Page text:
All information on the Internet is broken into data packets by the sender’s computer and reassembled by the receiving computer.

One prevalent form of Internet censorship works by monitoring the data packets sent during an Internet search.

The censor blocks requests that either contain flagged keywords (such as “Tiananmen Square” in China) or prohibited domain names (such as “Wikipedia” in many countries).

When Geneva is running on a computer that is sending out web requests through a censor, it modifies how data is broken up and sent, so that the censor does not recognise forbidden content or is unable to censor the connection.

Known as a genetic algorithm, Geneva is a biologically inspired type of AI that Levin and his team developed to work in the background as a user browses the web from a standard Internet browser.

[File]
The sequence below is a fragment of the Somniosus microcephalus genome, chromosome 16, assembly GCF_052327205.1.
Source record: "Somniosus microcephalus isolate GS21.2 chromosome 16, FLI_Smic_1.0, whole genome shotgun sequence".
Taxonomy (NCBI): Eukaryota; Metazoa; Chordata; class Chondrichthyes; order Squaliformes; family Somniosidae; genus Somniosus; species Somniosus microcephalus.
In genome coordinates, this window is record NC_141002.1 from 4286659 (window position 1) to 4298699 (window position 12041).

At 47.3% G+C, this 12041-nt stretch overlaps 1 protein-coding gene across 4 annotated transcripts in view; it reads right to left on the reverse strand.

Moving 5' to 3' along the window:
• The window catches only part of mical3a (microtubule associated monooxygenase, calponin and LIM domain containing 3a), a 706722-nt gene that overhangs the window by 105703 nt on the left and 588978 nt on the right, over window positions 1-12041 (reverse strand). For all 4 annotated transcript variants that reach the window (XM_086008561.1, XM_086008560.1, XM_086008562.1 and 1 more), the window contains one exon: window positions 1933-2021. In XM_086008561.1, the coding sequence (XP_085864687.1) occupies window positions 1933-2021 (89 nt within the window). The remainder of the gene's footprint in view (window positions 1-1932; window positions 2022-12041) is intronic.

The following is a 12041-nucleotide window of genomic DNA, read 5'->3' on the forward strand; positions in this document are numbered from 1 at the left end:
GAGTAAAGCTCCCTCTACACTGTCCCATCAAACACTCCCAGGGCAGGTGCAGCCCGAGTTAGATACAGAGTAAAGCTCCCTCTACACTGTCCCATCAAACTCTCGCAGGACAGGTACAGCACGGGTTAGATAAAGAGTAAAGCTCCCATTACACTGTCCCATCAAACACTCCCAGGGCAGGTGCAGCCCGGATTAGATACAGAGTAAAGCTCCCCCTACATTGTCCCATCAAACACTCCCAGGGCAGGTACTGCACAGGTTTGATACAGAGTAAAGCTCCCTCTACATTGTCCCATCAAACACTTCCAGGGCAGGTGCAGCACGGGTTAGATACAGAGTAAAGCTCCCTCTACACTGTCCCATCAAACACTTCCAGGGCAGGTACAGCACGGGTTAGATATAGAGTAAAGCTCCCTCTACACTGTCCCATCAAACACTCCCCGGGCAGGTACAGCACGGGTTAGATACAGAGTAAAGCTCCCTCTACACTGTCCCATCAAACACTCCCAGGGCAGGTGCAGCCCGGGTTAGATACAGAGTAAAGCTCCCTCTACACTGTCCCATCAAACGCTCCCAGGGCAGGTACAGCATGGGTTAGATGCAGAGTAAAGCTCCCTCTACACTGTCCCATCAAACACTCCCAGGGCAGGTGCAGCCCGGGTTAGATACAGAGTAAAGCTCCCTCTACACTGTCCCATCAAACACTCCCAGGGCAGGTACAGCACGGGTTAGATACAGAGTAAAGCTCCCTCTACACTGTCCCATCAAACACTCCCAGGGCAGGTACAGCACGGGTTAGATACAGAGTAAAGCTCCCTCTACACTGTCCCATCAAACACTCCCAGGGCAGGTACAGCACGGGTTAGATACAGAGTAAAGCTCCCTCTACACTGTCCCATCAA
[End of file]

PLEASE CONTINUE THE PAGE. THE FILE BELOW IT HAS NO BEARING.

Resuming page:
Like biological systems, Geneva forms sets of instructions from genetic building blocks. But rather than using DNA as building blocks, Geneva uses small pieces of code.

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By deploying strategies identified by Geneva, the user is able to browse free of keyword censorship. Pixabay

Individually, the bits of code do very little, but when composed into instructions, they can perform sophisticated evasion strategies for breaking up, arranging or sending data packets.

The tool evolves its genetic code through successive attempts (or generations). With each generation, Geneva keeps the instructions that work best at evading censorship and kicks out the rest.

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Geneva mutates and cross breeds its strategies by randomly removing instructions, adding new instructions, or combining successful instructions and testing the strategy again.

Through this evolutionary process, Geneva is able to identify multiple evasion strategies very quickly, said the study. (IANS)